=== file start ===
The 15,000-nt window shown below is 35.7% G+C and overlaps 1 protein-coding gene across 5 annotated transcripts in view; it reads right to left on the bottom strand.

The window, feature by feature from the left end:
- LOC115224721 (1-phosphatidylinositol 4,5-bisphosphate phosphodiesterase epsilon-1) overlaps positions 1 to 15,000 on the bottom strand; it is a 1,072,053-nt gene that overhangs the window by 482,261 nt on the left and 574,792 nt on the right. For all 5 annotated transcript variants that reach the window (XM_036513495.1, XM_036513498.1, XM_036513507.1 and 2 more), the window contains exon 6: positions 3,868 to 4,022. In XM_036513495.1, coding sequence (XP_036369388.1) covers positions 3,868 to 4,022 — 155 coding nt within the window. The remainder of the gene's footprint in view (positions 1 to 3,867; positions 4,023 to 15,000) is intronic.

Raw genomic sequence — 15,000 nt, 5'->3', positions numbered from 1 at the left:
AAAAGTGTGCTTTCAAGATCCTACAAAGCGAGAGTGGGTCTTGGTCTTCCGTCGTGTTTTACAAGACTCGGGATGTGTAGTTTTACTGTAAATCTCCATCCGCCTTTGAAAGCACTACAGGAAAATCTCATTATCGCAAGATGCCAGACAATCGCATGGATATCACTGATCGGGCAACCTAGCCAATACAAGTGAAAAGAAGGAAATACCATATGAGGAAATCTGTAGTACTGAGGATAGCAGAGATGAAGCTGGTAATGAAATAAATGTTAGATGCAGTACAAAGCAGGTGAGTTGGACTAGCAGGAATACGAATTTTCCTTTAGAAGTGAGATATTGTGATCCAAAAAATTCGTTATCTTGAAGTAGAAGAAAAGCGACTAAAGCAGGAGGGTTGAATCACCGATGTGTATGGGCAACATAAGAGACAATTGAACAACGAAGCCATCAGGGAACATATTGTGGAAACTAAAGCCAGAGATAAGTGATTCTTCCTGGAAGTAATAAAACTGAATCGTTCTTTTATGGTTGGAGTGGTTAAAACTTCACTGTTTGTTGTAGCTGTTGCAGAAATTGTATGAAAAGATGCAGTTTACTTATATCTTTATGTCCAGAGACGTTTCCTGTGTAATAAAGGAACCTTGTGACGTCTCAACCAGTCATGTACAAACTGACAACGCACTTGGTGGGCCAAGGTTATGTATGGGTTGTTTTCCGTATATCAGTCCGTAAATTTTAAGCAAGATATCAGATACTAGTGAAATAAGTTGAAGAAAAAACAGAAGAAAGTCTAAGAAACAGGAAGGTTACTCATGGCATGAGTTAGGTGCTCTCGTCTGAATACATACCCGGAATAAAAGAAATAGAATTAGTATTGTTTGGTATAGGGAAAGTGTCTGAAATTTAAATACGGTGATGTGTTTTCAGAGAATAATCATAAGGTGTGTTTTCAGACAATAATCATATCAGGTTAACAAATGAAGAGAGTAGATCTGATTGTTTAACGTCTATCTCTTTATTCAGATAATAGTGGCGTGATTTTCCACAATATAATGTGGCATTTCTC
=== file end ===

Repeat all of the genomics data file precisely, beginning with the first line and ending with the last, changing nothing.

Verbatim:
The 15,000-nt window shown below is 35.7% G+C and overlaps 1 protein-coding gene across 5 annotated transcripts in view; it reads right to left on the bottom strand.

The window, feature by feature from the left end:
- LOC115224721 (1-phosphatidylinositol 4,5-bisphosphate phosphodiesterase epsilon-1) overlaps positions 1 to 15,000 on the bottom strand; it is a 1,072,053-nt gene that overhangs the window by 482,261 nt on the left and 574,792 nt on the right. For all 5 annotated transcript variants that reach the window (XM_036513495.1, XM_036513498.1, XM_036513507.1 and 2 more), the window contains exon 6: positions 3,868 to 4,022. In XM_036513495.1, coding sequence (XP_036369388.1) covers positions 3,868 to 4,022 — 155 coding nt within the window. The remainder of the gene's footprint in view (positions 1 to 3,867; positions 4,023 to 15,000) is intronic.

Raw genomic sequence — 15,000 nt, 5'->3', positions numbered from 1 at the left:
AAAAGTGTGCTTTCAAGATCCTACAAAGCGAGAGTGGGTCTTGGTCTTCCGTCGTGTTTTACAAGACTCGGGATGTGTAGTTTTACTGTAAATCTCCATCCGCCTTTGAAAGCACTACAGGAAAATCTCATTATCGCAAGATGCCAGACAATCGCATGGATATCACTGATCGGGCAACCTAGCCAATACAAGTGAAAAGAAGGAAATACCATATGAGGAAATCTGTAGTACTGAGGATAGCAGAGATGAAGCTGGTAATGAAATAAATGTTAGATGCAGTACAAAGCAGGTGAGTTGGACTAGCAGGAATACGAATTTTCCTTTAGAAGTGAGATATTGTGATCCAAAAAATTCGTTATCTTGAAGTAGAAGAAAAGCGACTAAAGCAGGAGGGTTGAATCACCGATGTGTATGGGCAACATAAGAGACAATTGAACAACGAAGCCATCAGGGAACATATTGTGGAAACTAAAGCCAGAGATAAGTGATTCTTCCTGGAAGTAATAAAACTGAATCGTTCTTTTATGGTTGGAGTGGTTAAAACTTCACTGTTTGTTGTAGCTGTTGCAGAAATTGTATGAAAAGATGCAGTTTACTTATATCTTTATGTCCAGAGACGTTTCCTGTGTAATAAAGGAACCTTGTGACGTCTCAACCAGTCATGTACAAACTGACAACGCACTTGGTGGGCCAAGGTTATGTATGGGTTGTTTTCCGTATATCAGTCCGTAAATTTTAAGCAAGATATCAGATACTAGTGAAATAAGTTGAAGAAAAAACAGAAGAAAGTCTAAGAAACAGGAAGGTTACTCATGGCATGAGTTAGGTGCTCTCGTCTGAATACATACCCGGAATAAAAGAAATAGAATTAGTATTGTTTGGTATAGGGAAAGTGTCTGAAATTTAAATACGGTGATGTGTTTTCAGAGAATAATCATAAGGTGTGTTTTCAGACAATAATCATATCAGGTTAACAAATGAAGAGAGTAGATCTGATTGTTTAACGTCTATCTCTTTATTCAGATAATAGTGGCGTGATTTTCCACAATATAATGTGGCATTTCTC